Washington oldies station WBIG-FM, 100.3, laid off half its on-air staff Tuesday, including nighttime DJ Jeff "Goldy" Gold, as the station struggles with a shrinking audience and a format that is less appealing to the younger listeners advertisers crave.
Along with Gold, the Clear Channel-owned station handed out pink slips to midday DJ Kathy Whiteside, weekend personality Johnny Dark, news anchor Ira Mellman and creative services director Bob Karson.
The five staffers joined WBIG in 1993 when the station dropped its jazz playlist in favor of the oldies format that was gaining popularity on radio stations across the country.
"We're all kind of devastated," said Gold, whose last day on the air was Friday. "The greatest thing for me was that the kids that started listening to me and calling me when they were 6, 7, 8 years old, they're now calling me from college."
Gary Murphy and Jessica Cash will continue to host the morning show "Murphy & Cash," and Tom Kelly will remain as the afternoon DJ, according to program director Bill Hess.
Murphy and Cash could not be reached after messages were left at their office yesterday, and Kelly declined to comment.
Weekend personality Paula Kasey will fill in for Gold and newcomer Stephanie Wells will take over Whiteside's midday show.
Hess said it is to be determined whether Kasey and Wells will become permanent replacements. He added that there has been no discussion at this point as to whether some of the shifts will be replaced with programming that is syndicated or DJ-free.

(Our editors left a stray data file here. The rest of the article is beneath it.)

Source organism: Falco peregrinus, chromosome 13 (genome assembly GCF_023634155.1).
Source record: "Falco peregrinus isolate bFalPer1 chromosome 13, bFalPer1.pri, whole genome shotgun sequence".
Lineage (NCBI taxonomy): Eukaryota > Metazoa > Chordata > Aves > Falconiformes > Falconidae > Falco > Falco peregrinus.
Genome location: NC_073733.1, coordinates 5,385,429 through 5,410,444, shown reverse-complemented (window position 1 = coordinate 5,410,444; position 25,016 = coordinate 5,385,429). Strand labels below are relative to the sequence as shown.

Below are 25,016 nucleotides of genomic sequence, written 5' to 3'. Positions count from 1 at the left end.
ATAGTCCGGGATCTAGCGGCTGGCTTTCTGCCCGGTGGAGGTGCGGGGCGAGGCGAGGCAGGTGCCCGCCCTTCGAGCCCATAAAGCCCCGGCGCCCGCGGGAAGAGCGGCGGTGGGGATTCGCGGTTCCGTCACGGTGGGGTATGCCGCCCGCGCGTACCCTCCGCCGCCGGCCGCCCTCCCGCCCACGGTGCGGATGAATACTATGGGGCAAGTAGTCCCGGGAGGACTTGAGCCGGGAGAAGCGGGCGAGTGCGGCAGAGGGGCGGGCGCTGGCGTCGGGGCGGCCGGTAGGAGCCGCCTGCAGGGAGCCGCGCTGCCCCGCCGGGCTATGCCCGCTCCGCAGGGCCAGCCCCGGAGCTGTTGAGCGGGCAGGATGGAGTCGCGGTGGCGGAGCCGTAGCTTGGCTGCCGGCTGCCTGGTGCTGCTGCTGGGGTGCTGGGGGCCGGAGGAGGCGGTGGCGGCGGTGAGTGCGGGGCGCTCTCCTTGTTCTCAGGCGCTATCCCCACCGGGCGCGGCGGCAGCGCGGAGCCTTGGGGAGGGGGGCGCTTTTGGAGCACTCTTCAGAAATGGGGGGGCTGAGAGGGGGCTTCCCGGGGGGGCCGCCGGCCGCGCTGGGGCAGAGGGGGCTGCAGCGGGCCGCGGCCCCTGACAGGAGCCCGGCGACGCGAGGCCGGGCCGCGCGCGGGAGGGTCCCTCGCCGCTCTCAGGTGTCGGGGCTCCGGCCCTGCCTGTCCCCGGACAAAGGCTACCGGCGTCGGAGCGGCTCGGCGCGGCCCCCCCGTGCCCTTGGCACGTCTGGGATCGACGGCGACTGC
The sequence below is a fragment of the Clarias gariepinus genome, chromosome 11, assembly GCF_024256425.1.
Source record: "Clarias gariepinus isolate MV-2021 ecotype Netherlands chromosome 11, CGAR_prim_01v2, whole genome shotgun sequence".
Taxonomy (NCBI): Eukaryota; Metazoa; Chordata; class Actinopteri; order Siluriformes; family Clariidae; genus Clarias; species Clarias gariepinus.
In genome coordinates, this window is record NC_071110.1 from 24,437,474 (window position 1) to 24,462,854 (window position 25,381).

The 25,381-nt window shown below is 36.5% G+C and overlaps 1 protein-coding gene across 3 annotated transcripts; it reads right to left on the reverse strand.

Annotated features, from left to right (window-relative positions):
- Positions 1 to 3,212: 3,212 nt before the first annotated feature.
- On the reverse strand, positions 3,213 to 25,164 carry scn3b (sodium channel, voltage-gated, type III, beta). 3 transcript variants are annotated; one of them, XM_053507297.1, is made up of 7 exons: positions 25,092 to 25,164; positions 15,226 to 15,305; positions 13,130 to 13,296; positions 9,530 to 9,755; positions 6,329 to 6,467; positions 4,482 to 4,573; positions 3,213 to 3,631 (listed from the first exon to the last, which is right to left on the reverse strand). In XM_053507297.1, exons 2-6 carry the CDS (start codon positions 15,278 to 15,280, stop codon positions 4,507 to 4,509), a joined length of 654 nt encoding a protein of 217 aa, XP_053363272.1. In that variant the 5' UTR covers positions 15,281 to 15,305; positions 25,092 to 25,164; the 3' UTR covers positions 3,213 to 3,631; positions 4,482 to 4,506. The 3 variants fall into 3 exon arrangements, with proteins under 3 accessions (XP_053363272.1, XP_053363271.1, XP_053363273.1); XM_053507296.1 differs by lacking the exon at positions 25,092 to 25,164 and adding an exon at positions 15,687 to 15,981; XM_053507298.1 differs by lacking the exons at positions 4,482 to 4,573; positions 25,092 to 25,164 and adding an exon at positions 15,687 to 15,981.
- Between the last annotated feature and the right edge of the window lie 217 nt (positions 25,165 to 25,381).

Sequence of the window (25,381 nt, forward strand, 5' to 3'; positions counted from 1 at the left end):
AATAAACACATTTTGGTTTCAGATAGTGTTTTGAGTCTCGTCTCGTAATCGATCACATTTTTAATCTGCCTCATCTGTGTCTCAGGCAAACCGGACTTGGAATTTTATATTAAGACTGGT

Hess said the purge is a result of "challenging" times for the station. As oldies radio listeners have aged and moved out of the stations' targeted audience, WBIG has begun shifting its programming. "We've been expanding the playlist and moving into the '70s, and as you adjust the brand of a radio station, certainly personalities are . . . part of the change that takes place."
However, Hess said, the changes in its on-air talent do not mean WBIG will be radically changing its format anytime soon. "This radio station has been evolving and there's been a continuation of that, but I think the big hits of the '60s and '70s, which is where we are now . . . is going to be the core of this radio station."
Former WBIG program director Steve Allan, who hired the five staffers in 1993, said it's rare for a radio lineup to stay the same for as long as the WBIG crew did. "It became more than a job for those people," said Allan, who is now the programming head at Detroit's WOMC-FM. "It's the end of an era, and that is sad."
WBIG placed 13th out of nearly 30 Washington radio stations in the most recent Arbitron ratings measuring total audience. The winter numbers weren't much better: The station tied for 12th place, down considerably from the previous winter.
As part of that decline, the station has seen a drop in younger listeners.
Warren Kurtzman, vice president of the Raleigh-based research firm Coleman, which provides programming advice to radio stations, says oldies stations nationwide are facing ratings challenges.
"While the appeal of the format remains very strong, it's starting to be increasingly concentrated in the age groups that are outside of the 25-to-54 demographic that most radio advertisers target," Kurtzman said. "If the stations' ratings in the 25-to-54 demographic get lower, it's more difficult for the stations to reach the revenue target."
Programming to that targeted demographic is difficult because those listeners are looking for a more diverse playlist, according to Hess. " '60s music was pretty . . . homogenous," he said. "In the '70s is really when music and radio really began to splinter.
"It is harder to find a coalition of songs, but it's a task we have to undertake in order to build and expand our audience within the advertiser demos."